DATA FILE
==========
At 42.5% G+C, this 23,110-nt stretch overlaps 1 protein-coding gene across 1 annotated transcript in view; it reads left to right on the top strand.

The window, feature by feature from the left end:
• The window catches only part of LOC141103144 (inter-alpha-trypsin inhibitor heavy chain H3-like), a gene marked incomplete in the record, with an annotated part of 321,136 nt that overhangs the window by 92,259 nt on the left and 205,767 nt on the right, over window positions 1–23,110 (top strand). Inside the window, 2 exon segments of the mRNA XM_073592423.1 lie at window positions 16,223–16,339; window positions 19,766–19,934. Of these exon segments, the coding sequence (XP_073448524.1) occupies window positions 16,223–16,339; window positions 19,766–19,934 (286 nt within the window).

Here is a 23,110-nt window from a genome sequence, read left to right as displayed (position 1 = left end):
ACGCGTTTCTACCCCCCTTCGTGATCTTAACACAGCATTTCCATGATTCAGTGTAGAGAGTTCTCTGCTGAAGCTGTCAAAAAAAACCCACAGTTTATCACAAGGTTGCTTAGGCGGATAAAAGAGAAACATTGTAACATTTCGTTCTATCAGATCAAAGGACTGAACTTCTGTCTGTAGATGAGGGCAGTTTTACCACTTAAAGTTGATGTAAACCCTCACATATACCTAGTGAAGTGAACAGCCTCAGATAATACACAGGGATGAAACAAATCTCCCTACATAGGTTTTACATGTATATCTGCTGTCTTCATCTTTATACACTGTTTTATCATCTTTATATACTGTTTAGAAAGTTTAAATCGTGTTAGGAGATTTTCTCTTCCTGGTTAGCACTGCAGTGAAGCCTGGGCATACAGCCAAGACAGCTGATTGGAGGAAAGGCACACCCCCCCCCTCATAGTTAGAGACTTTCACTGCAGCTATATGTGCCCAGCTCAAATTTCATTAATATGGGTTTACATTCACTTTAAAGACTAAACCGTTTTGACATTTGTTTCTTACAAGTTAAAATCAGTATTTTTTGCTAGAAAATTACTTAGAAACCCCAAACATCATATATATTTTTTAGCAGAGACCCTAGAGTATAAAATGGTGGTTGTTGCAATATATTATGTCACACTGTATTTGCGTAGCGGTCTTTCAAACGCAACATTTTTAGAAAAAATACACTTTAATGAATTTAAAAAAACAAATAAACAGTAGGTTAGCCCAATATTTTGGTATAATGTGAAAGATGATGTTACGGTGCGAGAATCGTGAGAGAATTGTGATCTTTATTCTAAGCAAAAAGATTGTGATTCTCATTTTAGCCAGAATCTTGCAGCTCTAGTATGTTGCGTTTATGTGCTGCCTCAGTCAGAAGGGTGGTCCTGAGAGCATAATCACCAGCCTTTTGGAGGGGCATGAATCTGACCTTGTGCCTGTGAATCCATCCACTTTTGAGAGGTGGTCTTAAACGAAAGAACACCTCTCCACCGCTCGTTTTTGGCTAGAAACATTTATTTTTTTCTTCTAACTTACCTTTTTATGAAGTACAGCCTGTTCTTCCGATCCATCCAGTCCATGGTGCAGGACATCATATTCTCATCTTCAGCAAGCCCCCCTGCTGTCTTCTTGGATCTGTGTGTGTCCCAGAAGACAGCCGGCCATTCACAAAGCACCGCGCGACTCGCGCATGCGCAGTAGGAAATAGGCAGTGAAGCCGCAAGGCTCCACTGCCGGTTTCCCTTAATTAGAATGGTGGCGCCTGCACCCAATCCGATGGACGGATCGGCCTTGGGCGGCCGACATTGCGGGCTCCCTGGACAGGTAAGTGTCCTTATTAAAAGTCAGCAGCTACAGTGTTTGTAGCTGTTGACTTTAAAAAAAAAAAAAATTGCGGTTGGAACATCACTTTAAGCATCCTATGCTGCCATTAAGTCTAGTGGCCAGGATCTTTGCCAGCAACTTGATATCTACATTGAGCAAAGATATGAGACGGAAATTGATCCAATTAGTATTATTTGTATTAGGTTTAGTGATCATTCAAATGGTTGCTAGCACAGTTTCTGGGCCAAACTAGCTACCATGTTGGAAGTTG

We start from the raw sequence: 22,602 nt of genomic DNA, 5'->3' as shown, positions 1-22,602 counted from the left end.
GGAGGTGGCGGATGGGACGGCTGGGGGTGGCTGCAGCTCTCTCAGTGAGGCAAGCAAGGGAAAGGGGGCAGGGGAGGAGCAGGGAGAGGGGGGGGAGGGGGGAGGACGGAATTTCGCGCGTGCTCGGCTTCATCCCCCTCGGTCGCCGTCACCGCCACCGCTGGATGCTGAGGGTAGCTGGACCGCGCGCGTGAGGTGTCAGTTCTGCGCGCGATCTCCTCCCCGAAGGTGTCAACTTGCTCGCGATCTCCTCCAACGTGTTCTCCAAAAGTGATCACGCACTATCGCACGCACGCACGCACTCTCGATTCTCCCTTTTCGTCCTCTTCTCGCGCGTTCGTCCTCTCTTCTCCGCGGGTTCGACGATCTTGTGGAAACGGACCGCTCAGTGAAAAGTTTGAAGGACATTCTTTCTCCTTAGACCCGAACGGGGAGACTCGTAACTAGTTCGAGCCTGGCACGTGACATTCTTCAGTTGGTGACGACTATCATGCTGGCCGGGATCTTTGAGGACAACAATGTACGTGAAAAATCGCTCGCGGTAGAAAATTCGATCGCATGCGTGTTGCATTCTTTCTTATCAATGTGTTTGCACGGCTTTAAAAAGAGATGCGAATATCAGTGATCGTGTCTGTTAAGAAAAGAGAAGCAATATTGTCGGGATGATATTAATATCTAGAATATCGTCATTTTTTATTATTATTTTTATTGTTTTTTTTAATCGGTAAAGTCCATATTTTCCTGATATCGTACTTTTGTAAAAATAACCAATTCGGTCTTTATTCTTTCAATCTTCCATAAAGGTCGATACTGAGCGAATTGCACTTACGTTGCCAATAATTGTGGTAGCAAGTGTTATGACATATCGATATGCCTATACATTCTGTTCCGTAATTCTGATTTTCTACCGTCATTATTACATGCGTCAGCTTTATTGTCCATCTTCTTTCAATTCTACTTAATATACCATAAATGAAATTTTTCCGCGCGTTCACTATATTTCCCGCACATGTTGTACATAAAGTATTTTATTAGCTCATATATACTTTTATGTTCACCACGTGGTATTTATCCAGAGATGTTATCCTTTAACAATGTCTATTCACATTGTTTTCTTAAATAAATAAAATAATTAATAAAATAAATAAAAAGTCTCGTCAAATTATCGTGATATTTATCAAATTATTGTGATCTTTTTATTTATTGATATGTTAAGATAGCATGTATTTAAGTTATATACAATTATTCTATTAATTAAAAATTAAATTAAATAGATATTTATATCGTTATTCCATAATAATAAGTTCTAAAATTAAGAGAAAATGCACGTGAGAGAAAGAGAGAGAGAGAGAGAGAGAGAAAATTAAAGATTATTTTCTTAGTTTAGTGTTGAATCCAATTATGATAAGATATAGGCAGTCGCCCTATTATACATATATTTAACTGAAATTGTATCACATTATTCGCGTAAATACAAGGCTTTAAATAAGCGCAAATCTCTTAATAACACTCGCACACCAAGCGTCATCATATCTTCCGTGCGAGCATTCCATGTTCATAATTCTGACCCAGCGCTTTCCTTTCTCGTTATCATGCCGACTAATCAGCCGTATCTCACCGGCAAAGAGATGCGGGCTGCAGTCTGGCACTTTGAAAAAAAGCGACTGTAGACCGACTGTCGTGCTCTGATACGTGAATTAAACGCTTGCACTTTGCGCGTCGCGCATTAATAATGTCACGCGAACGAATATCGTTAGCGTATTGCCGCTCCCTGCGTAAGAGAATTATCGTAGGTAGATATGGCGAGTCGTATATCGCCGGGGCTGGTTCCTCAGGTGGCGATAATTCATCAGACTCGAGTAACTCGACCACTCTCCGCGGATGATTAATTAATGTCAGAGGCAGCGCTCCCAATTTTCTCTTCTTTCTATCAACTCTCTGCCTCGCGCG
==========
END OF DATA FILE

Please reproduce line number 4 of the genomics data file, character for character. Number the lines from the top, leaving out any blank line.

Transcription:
Here is a 23,110-nt window from a genome sequence, read left to right as displayed (position 1 = left end):